As we made our way in and out of the numerous Blocks at Auschwitz I, my mind couldn’t help itself from wandering away from what my guide was saying into my earpiece. There were display cases full of confiscated shoes, dishes, glasses, as well as an entire display case filled with artificial legs, crutches, canes etc. These people were murdered the day they arrived and during the “Selection” process, as a prisoner, you were either told to go to the right, or to the left. The right side were prisoners that were physically able to work, while the left were those that were deemed unfit to work and disposed of immediately. The cripple, the frail, the mentally challenged and yes, even babies that had no idea what was going on, were sent to the gas chambers directly after the “Selection” process.
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We were then guided into a hallway that was covered in portrait style photos of prisoners dressed in their infamous striped Auschwitz uniforms. These photos were taken shortly after registering the prisoners and shaving their heads. The photos stated their name, their heritage, the number they were assigned and tattooed with upon arrivals, the date they were deported and the date they died. All the hair shaved was then confiscated and the Nazis would then use the hair and sell it to companies to make textiles, socks for the Navy’s men and other items. There was a room with a display case filled with the leftover hair, which we were not allowed to take photos of. Just being in that room made my stomach flip flop. If you’ve been to Auschwitz you will know exactly what room I am speaking of.
While walking around outside under the bright sunny blue skies, birds were chirping and singing their songs, I couldn’t help but recall an article I had once read stating that during WWII, birds did not sing at Auschwitz at all. In fact, I couldn’t believe the ironically beautiful weather I had during my visit. If it was dark and dismal outdoors, I can just picture what Auschwitz would’ve looked like during harsher days.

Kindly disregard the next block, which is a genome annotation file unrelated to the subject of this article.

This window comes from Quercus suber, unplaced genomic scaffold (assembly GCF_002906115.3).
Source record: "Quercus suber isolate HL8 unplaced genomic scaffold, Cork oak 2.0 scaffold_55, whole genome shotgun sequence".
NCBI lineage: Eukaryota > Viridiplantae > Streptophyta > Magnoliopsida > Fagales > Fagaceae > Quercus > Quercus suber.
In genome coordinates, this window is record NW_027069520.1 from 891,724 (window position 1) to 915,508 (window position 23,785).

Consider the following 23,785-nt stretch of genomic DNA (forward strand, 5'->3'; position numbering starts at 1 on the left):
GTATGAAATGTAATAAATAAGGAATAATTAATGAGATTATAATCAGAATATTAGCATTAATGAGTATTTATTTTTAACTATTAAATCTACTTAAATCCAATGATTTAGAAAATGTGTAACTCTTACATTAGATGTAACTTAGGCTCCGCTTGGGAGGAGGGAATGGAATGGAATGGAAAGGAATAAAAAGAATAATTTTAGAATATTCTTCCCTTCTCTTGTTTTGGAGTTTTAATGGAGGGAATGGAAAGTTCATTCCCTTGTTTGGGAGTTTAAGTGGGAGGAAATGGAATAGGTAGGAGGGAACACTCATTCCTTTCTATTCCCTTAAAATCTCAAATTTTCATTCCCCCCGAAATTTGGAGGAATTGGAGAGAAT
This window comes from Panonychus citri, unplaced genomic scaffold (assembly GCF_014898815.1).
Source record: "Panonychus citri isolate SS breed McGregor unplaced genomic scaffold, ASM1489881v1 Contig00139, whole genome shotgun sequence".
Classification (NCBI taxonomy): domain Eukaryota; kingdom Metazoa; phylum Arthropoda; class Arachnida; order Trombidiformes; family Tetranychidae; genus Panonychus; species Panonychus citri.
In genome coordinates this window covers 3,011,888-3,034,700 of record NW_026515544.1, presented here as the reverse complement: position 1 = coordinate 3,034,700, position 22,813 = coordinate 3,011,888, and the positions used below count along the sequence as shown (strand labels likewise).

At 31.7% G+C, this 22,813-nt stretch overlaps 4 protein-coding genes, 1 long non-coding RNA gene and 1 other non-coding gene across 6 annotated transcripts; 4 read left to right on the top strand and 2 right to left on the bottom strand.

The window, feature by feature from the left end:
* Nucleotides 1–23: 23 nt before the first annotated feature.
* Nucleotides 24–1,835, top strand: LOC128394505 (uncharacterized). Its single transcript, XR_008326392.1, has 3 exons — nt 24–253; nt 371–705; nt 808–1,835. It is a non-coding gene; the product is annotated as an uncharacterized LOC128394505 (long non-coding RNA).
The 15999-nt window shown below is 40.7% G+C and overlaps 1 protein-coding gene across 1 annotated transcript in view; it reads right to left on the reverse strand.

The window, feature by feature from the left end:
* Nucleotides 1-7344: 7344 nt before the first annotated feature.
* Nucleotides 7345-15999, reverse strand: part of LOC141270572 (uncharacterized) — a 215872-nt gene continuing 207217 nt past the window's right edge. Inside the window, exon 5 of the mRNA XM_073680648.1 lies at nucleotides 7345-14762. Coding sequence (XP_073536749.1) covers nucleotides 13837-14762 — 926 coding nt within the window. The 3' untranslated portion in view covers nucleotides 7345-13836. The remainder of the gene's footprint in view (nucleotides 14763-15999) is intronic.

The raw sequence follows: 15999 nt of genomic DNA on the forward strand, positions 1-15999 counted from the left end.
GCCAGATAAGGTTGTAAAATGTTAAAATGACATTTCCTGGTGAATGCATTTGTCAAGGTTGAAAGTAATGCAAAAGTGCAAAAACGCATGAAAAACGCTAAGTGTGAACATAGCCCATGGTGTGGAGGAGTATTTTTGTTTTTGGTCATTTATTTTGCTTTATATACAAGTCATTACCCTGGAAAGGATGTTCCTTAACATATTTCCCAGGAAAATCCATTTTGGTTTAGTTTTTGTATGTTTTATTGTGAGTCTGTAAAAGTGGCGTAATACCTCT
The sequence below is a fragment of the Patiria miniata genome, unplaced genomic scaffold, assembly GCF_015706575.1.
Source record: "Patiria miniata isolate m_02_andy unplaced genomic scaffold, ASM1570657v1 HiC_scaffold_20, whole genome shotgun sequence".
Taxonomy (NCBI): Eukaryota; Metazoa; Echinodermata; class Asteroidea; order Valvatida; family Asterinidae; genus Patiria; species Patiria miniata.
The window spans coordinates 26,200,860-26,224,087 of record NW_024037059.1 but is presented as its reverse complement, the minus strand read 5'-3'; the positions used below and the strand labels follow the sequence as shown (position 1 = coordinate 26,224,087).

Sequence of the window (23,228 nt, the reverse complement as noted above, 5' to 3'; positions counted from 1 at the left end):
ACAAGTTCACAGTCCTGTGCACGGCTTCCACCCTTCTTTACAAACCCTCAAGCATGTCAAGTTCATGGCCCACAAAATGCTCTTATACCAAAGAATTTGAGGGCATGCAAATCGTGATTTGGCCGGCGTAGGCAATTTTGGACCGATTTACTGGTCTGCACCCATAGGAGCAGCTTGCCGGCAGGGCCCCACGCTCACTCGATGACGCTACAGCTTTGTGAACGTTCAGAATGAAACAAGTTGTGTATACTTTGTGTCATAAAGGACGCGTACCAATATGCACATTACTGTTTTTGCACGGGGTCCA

The most prominent area of Auschwitz that stuck out to me, was the wall where people were lined up to be shot and executed. The surrounding Barracks had windows that were all boarded up, so that fellow prisoners were not able to see what was happening outside, but only hear the screams of horror and torture. The poles with hooks located in the same area were used to inflict a horrific torture method of stringing up prisoners backwards by their wrists, which would then result in dislocating, or sometimes even breaking prisoner’s shoulders. And what happened after their shoulders were destroyed and they couldn’t work? Death by execution for being deemed worthless and useless now.
The Nazis were complete motherfuckers, if I’m putting it lightly.
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My group slowly made its way to what the Holocaust is famous for around the world: the gas chambers. As we approached the door that saw hundreds of thousands of innocent men, women and children being led to their deaths, I felt that flip flop in my stomach again. The gas chamber that we were about to see, was the only remaining gas chamber left at Auschwitz I. From the moment we walked in, I couldn’t help but noticed the scratch marks on the walls. These chambers would sometimes be crammed with up to 2000 people at once and then the Zyklon B was dropped from the slits above. The gas would eventually kill everyone within a 15 minute time frame. Most of the small children were killed not from the gas, but from being suffocated by the vast amount of people crowding the space. To think that HUMANS came up with this concept to do to their fellow man, was absolutely mind-blowing.
Once everyone inside was dead, the lifeless bodies were then scooped up and carted away like garbage to be burned to ashes within the now notorious ovens. The term Holocaust comes from the Greek word holokauston, meaning sacrifice by fire. Once I caught a glimpse of the burnt soot stained oven edges, I needed some fresh air ASAP. How people could do this to other people with zero remorse was beyond me. The amount of brainwashing that went into conditioning people to think this was OK, is just outstanding.